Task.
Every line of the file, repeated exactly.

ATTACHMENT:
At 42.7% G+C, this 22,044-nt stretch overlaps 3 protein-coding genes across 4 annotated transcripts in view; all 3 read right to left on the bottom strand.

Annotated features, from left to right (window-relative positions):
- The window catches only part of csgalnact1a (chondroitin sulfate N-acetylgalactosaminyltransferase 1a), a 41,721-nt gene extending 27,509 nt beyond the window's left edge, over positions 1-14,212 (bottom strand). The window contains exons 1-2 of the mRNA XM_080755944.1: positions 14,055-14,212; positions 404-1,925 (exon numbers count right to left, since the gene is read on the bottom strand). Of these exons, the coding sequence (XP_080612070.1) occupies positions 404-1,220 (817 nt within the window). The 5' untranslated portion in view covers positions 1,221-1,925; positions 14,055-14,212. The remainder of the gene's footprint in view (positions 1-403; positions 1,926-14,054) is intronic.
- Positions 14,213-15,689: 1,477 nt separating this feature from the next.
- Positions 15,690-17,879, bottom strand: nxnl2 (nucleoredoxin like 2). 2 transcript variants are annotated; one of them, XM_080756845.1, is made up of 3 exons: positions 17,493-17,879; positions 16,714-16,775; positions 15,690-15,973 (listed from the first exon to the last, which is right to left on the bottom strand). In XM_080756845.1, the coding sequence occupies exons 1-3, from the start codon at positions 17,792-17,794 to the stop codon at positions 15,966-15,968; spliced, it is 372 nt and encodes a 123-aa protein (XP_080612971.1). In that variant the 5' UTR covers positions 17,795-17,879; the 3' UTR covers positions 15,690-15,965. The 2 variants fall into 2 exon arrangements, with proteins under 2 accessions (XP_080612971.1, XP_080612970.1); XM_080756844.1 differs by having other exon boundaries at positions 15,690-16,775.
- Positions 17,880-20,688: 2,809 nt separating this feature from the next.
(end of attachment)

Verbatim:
At 42.7% G+C, this 22,044-nt stretch overlaps 3 protein-coding genes across 4 annotated transcripts in view; all 3 read right to left on the bottom strand.

Annotated features, from left to right (window-relative positions):
- The window catches only part of csgalnact1a (chondroitin sulfate N-acetylgalactosaminyltransferase 1a), a 41,721-nt gene extending 27,509 nt beyond the window's left edge, over positions 1-14,212 (bottom strand). The window contains exons 1-2 of the mRNA XM_080755944.1: positions 14,055-14,212; positions 404-1,925 (exon numbers count right to left, since the gene is read on the bottom strand). Of these exons, the coding sequence (XP_080612070.1) occupies positions 404-1,220 (817 nt within the window). The 5' untranslated portion in view covers positions 1,221-1,925; positions 14,055-14,212. The remainder of the gene's footprint in view (positions 1-403; positions 1,926-14,054) is intronic.
- Positions 14,213-15,689: 1,477 nt separating this feature from the next.
- Positions 15,690-17,879, bottom strand: nxnl2 (nucleoredoxin like 2). 2 transcript variants are annotated; one of them, XM_080756845.1, is made up of 3 exons: positions 17,493-17,879; positions 16,714-16,775; positions 15,690-15,973 (listed from the first exon to the last, which is right to left on the bottom strand). In XM_080756845.1, the coding sequence occupies exons 1-3, from the start codon at positions 17,792-17,794 to the stop codon at positions 15,966-15,968; spliced, it is 372 nt and encodes a 123-aa protein (XP_080612971.1). In that variant the 5' UTR covers positions 17,795-17,879; the 3' UTR covers positions 15,690-15,965. The 2 variants fall into 2 exon arrangements, with proteins under 2 accessions (XP_080612971.1, XP_080612970.1); XM_080756844.1 differs by having other exon boundaries at positions 15,690-16,775.
- Positions 17,880-20,688: 2,809 nt separating this feature from the next.